“The game changer is going to be looking at everything else,” says Brumley. “Right now no one audits the software on your home wi-fi router, your IP camera or your car because the number of devices and vulnerable software outnumbers security experts by a huge margin. Automated analysis will tip the balance so that much more software is checked.”
Antivirus has almost become a pariah in the information security world.
Advice from the world’s best hackers to avoid anything but native antivirus often centres on the ease at which malware can be repacked in ways that easily slip past defences.
This approach is so well-established that there exists a thriving underground as-a-service industry of cheap reliable antivirus bypassing offerings. Other hackers warn that antivirus in and of itself increases a computer’s attack surface through often buggy code that can be complex and deeply-integrated within Windows systems. The hackers have a point.
Enter Cylance and its Protect product, which the company says is steeped in artificial intelligence. Protect jettisons signature-based protection entirely, along with the fat databases that antiquated technology brings, to instead use machine learning techniques to identity patterns of malicious behaviour before payloads execute. It’s a bold play, but only the first step into the world of artificial intelligence the company plans to take.
The company is claiming record-breaking efficacy: 99.7 percent detection rates of malware, a claim previously laughable thanks to the millions of automatically generated, slightly varied malware that authors create and distribute around the clock. “I really haven’t seen anything this exciting in security for a long time,” says Greg Singh, technical sales director at the California-based company. “Everything has been a new can of paint on the same old thing.”
Cylance is an anti-malware company thanks to the technology being a common expertise between founders Stuart McClure and Ryan Permeh. But it expects to diversify.
“We are an artificial intelligence company,” says Singh. “Stay tuned.”
Mayhem and Cylance Protect are, at their core, systems designed to alleviate drone work. The former to find and patch vulnerabilities, and the latter to eliminate malware noise, freeing up the security professional to do more critical decision-making. It is a concept RSA Asia-Pacific security adviser Leonard Kleinman is acutely aware of. For years, Kleinman led an accomplished penetration testing team within the Australian Taxation Office before joining the security giant, triaging and identifying vulnerabilities not only in ATO systems, but for an increasing backlog of other government agencies that sought to borrow the team’s skills.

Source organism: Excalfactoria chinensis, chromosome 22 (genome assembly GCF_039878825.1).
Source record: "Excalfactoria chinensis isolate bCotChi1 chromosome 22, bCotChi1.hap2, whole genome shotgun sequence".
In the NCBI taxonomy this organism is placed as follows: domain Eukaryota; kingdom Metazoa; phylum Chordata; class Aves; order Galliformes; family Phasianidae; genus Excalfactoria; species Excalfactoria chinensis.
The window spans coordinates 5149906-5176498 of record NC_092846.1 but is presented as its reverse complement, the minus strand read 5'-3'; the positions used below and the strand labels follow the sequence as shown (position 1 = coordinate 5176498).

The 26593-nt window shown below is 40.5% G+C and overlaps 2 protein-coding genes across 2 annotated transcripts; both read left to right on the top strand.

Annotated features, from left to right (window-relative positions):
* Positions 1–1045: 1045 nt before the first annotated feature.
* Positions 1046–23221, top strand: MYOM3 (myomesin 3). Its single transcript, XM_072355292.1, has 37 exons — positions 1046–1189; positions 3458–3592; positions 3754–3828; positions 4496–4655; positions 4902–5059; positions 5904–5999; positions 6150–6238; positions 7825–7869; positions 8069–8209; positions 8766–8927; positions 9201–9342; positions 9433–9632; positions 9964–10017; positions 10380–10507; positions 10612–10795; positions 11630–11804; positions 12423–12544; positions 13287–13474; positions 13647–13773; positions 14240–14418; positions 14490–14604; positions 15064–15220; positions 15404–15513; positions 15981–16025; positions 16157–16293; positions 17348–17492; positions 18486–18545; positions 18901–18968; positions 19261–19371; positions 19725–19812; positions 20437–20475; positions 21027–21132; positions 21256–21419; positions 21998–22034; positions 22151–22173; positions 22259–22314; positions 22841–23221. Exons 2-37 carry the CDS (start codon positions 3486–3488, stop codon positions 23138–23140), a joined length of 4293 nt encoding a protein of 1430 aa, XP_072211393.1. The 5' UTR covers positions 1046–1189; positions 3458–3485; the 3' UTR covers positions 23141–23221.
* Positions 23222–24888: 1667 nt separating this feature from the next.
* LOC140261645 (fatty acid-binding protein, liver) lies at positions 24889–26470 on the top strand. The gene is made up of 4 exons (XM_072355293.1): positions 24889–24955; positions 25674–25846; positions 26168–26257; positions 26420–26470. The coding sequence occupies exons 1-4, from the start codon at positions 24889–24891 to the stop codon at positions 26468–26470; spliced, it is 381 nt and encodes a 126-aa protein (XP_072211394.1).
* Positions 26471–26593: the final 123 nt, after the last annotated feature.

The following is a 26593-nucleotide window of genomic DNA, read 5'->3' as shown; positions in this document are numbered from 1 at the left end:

“Automation is about supporting incident response,” Kleinman says. “There is a lot of acquisition of data, logs, and packets and it [automation] helps release the humans from that and into interpreting the data.”
This final point is the nirvana of incidence response teams, security types who find out what systems were breached, when, how, and – sometimes – by whom. There is a huge amount of planning and tool and policy building and refinement before the blood crew, who are the incident responders, can operate at the maximum efficiency critical decision level.
Kleinman likes what DARPA and Mayhem are doing, but knows that artificial intelligence and automation are still in their infancy.
“It is first the step on that journey to the pointy ends, which is prioritised interpreting of interesting data,” he says. “It will compress the time between discovery and remediation, but you need to crawl before you walk, and walk before you run.”
Automation has and will continue to make scores of careers redundant. Truck drivers are likely first, as driverless B-doubles cruise our freeways without the risk of fatigue or speed. Uber is already trialling driverless cars in Pittsburgh.
But the jobs that require creativity, gut-instinct and make-or-break decisions are at less risk of extinction.
Mayhem’s Brumley agrees. He says his team’s system is utterly outpaced by hacking royalty George Hotz and Loki, “On vuln assessment in particular, the best penetration testers, people like George Hotz and Loki, are still orders of magnitude better than Mayhem,” says Brumley.
“I think this may change in the next couple of decades, but it won’t be overnight.”
Estonia’s cyber defence thinker Tyugu also saw the role of artificial intelligence as a catalyst for a revolution of knowledge handling and decision making, but not as a replacement for human minds, at least in the foreseeable future. His predictions appear to be right.